Little Dieter Needs to Fly

(Docu 16mm)

Telluride Film Festival 1997 (World Premiere)–The remarkably heroic story of the imprisonment and escape of Dieter Dengler, a native German who became an American pilot in the Vietnam War, is told with sharp observation powers and witty humor by Werner Herzog, the celebrated German director, in his new documentary Little Dieter Needs to Fly. Though modest in scale and humble in technical values, Dengler's personality is so charismatic and his story so compelling that they easily overcome the film's problems and justify a limited theatrical release in select cities, particularly if Dengler and his eccentric director can tour with the film, for they make a terrifically entertaining team, as was evident at Telluride's world premiere.

Visionary director Herzog is mostly known for his forceful feature films, such as Aguirre: The Wrath of God, The Enigma of Kaspar Hauser, Nosferatu, Woyzeck, and perhaps best of all, Fitzcarraldo, his most notorious and commercial film. One of the most creative and iconoclastic filmmaker in the international cinema of the last two decades, Herzog himself was the subject of a number of films, including Les Blank's Burden of Dreams (about the making of Fitzcarraldo) and Werner Herzog Eats His Shoe, works that have helped create and perpetuate his mythic personality.

Since many of Herzog's films have obsessively explored eccentric and deviant individuals (prophets, political demagogues, dwarfs), it makes perfect sense that he'll be attracted to the story of Dieter Dengler, a well-known, well-documented saga in the 1960s that had been largely forgotten since then. Subscribing to the philosophy that “art is truer than life,” Herzog's features and docus have blurred the conventional distinction between fiction and non-fiction. Little Dieter Needs to Fly is no exception: a number of significant motifs and visual flourishes were invented by Herzog to promote the emotional effectiveness and entertainment values of the true-life story, without violating the essential facts and their political relevance.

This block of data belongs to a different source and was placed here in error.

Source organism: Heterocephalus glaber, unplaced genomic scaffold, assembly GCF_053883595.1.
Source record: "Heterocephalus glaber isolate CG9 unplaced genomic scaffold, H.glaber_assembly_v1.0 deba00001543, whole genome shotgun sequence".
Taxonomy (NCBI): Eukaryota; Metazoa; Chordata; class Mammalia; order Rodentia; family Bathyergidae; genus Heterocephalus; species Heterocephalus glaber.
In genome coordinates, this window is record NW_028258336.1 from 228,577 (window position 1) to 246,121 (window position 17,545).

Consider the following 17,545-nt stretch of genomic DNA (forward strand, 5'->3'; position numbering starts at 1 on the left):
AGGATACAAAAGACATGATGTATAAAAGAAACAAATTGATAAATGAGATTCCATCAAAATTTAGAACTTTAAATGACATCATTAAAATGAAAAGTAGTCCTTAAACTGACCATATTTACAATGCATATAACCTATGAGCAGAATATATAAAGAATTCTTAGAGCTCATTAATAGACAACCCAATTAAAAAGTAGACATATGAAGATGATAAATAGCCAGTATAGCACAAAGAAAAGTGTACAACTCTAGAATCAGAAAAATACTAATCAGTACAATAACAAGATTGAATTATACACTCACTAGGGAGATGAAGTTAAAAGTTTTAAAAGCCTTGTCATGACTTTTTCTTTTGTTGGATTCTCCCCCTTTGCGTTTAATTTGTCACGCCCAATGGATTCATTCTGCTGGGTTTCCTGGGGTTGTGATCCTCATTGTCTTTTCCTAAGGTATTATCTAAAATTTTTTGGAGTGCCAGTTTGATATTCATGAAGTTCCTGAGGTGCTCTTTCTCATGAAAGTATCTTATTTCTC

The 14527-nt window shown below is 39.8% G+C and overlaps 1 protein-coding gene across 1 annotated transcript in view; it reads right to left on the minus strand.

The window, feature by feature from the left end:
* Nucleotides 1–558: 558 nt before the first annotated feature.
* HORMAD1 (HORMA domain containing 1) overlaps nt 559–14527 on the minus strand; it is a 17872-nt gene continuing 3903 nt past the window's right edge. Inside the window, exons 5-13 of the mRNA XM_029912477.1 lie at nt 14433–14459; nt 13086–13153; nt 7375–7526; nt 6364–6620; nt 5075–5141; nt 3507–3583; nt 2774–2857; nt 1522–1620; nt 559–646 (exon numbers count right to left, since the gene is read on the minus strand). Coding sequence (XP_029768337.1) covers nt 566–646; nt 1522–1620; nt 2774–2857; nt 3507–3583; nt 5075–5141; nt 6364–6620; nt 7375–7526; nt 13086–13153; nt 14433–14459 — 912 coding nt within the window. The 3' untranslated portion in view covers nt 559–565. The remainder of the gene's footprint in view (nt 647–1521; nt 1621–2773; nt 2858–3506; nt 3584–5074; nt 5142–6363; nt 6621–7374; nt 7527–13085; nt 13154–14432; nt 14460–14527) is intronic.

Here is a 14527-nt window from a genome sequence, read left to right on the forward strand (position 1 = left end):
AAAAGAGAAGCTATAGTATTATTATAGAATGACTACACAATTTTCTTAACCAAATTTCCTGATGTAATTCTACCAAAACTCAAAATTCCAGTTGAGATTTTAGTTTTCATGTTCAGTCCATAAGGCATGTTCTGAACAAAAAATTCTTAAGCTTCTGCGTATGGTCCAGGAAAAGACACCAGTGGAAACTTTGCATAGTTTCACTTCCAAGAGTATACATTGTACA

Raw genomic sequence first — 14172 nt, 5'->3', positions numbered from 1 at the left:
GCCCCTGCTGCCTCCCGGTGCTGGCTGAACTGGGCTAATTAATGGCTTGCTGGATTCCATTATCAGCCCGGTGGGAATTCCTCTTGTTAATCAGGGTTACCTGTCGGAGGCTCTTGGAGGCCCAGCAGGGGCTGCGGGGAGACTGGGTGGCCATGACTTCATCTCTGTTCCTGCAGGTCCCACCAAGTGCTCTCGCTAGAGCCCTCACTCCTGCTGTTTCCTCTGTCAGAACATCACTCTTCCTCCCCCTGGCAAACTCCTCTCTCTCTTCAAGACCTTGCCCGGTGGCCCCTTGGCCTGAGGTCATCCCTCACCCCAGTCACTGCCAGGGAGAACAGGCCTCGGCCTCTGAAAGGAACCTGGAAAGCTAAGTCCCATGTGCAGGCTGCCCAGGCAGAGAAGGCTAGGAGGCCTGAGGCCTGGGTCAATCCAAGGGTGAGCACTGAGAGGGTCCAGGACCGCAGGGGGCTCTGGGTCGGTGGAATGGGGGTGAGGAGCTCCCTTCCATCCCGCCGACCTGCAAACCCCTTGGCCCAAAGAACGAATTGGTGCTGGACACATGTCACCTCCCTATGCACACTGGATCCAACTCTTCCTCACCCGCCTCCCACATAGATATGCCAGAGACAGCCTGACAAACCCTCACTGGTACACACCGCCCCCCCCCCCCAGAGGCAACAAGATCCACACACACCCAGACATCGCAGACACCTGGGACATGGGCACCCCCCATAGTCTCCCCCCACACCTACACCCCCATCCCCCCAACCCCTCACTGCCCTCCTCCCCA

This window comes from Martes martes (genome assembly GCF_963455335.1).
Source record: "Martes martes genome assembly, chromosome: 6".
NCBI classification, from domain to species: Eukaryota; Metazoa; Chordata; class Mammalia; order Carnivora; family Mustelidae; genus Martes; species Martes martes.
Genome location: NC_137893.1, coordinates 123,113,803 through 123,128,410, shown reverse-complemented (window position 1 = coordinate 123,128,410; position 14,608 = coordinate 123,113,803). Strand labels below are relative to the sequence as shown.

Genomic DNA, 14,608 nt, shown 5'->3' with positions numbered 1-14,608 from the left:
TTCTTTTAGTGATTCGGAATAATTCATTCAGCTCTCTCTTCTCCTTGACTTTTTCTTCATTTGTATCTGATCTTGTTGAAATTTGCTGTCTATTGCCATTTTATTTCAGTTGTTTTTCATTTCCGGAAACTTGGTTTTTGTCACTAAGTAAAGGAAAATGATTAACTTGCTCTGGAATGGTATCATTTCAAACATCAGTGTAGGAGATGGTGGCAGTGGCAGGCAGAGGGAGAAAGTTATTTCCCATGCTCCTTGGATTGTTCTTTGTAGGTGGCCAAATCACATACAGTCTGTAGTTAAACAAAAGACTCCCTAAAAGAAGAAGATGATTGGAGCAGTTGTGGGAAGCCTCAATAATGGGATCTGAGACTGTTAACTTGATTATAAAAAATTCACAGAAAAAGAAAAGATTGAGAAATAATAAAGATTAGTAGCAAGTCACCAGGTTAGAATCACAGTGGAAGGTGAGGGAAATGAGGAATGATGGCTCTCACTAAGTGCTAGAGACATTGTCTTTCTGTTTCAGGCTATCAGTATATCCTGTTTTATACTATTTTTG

As a young boy, Dengler dreamed of being an American test pilot. He grew up in a defeated, impoverished and depressed post-WWII Germany; he never really knew his father, who was killed in the War. At age 18, he left native Germany for the U.S. with 30 cents in his pocket. Settling in San Francisco, he held various jobs (including peeling potatoes for two years), all along keeping his fantasy alive. Dengler never wanted to go to war or be a war hero; his only motivation was to be able to fly. He finally joined the Navy and began flying during the early years of the Vietnam War. In 1966, on his first combat mission, he was shot down and captured by the Vietcong guerrillas.

Unfolding more or less chronologically, the film is divided into four chapters, titled: The Man, The Dream, Punishment, and Redemption. What makes Little Dieter Needs to Fly particularly engaging–and vastly engrossing–is Dengler's running commentary on his childhood, recalling in vivid detail the first time he saw, but could not afford buying, a sausage. His visual demonstrations of such horrifically violent episodes as his brutal torture in prison, his astonishing escape, and his survival during a lengthy period of time verge on the miraculous and surreal–it's hard to believe that these events actually happened.

Herzog's voice is heard in the narration and in the questions he poses Dengler about his life. While watching the film, there's no way to know what specific elements were inserted by Herzog into the narrative. Indeed, Little Dieter could have used more direct footage about the amiable if also complex interaction between the appealing, open-minded subject and his filmmaker, who consciously decided to add some personal touches, and in the process made the basically non-fiction material a highly personal Herzog movie.

The running time is short, so additional footage about Dengler's life after his escape could be profitably added–if it exists. For instance, Dengler talks about his fiancee when he was mobilized, but her character is dropped (there's no mentioning of the fact that he did marry her). There's also no discussion of his feelings toward becoming an American citizen–his grandfather was anti-Hitler, but his Nazi father was killed in the War. Dengler mentions in passing that upon return to the U.S., he was indoctrinated by the C.I.A. what to tell–and what not to tell–the press. For example, he was instructed not to mention that he was in a Laos camp, because the official government line never acknowledged the American involvement in Laos.

Little Dieter was shot in 16 mm, in German and in English. It's hard to evaluate the film's technical aspects, because what was shown at Telluride was the video version; docu will be blown up to 35 mm in the very near future.

Credits

A Werner Herzog Filmproduktion, in association with Cafe Productions Limited for ZDF, as a co-production of ZDF Enterprises and BBC. Produced by Lucki Stipetic. Network executive producer, Wolfgang Ebert. Directed, written by Werner Herzog. Camera (16mm color), Peter Zeitlinger; assistant camera, Erik Sollner; additional photography, Les Blank; editors, Rainer Standke, Glen Scantlebury, Joe Bini; sound, Ekkehart Baumung; re-recording mixer, David Nelson; audio editor, Josh Rosen; continuity, Anja Schmidt-Zannger; production assistant, Rudolph Herzog; assistant director, Herbert Golder. Reviewed at Telluride Film Festival, Aug. 29, 1997. Running time: 74 min.

With Dieter Dengler and Werner Herzog.